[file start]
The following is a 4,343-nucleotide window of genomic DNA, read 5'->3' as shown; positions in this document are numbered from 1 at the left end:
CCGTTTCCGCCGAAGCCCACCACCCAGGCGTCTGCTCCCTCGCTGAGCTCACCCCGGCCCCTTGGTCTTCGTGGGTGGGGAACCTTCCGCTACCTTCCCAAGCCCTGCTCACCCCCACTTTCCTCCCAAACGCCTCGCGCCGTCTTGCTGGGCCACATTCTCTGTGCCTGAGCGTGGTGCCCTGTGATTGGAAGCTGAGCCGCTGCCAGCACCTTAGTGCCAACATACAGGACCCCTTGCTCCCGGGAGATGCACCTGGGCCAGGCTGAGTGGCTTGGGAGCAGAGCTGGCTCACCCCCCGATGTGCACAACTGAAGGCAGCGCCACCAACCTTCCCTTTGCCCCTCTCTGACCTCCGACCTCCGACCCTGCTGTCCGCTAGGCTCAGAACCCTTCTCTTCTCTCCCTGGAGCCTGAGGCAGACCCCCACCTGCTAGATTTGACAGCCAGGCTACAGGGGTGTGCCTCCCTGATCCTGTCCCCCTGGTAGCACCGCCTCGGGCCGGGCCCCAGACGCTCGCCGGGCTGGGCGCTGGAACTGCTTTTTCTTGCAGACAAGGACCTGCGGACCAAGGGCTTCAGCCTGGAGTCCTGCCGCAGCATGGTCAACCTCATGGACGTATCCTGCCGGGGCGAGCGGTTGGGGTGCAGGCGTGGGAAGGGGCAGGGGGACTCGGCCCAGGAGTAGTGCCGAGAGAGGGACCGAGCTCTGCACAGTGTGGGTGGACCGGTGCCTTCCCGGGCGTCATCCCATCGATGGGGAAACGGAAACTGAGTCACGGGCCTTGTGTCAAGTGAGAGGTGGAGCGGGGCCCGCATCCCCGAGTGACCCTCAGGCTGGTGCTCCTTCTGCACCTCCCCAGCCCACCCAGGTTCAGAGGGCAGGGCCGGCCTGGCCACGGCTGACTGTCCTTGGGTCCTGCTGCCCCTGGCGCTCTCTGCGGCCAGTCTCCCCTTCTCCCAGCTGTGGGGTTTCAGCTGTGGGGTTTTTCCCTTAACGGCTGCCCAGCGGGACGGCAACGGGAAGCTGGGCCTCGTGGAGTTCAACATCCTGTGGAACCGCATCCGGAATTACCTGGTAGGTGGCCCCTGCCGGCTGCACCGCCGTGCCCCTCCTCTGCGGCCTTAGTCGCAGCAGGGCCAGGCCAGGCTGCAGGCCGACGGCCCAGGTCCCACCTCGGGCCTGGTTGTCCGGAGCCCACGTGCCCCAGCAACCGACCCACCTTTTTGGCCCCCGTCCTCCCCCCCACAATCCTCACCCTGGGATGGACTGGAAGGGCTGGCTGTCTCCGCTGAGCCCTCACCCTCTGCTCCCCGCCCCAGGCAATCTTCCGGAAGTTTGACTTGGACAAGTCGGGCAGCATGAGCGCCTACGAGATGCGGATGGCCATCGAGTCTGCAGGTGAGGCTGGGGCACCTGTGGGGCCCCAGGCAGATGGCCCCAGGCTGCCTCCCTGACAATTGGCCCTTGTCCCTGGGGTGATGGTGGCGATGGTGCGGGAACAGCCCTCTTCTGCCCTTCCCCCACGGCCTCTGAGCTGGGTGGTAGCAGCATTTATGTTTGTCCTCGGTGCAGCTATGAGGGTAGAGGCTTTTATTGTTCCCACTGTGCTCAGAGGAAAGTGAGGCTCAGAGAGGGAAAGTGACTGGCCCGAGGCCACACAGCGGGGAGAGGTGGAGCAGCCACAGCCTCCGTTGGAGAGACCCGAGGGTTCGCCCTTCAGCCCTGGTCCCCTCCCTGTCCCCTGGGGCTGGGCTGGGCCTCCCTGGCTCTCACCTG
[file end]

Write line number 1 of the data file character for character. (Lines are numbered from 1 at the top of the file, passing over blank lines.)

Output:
The following is a 4,343-nucleotide window of genomic DNA, read 5'->3' as shown; positions in this document are numbered from 1 at the left end: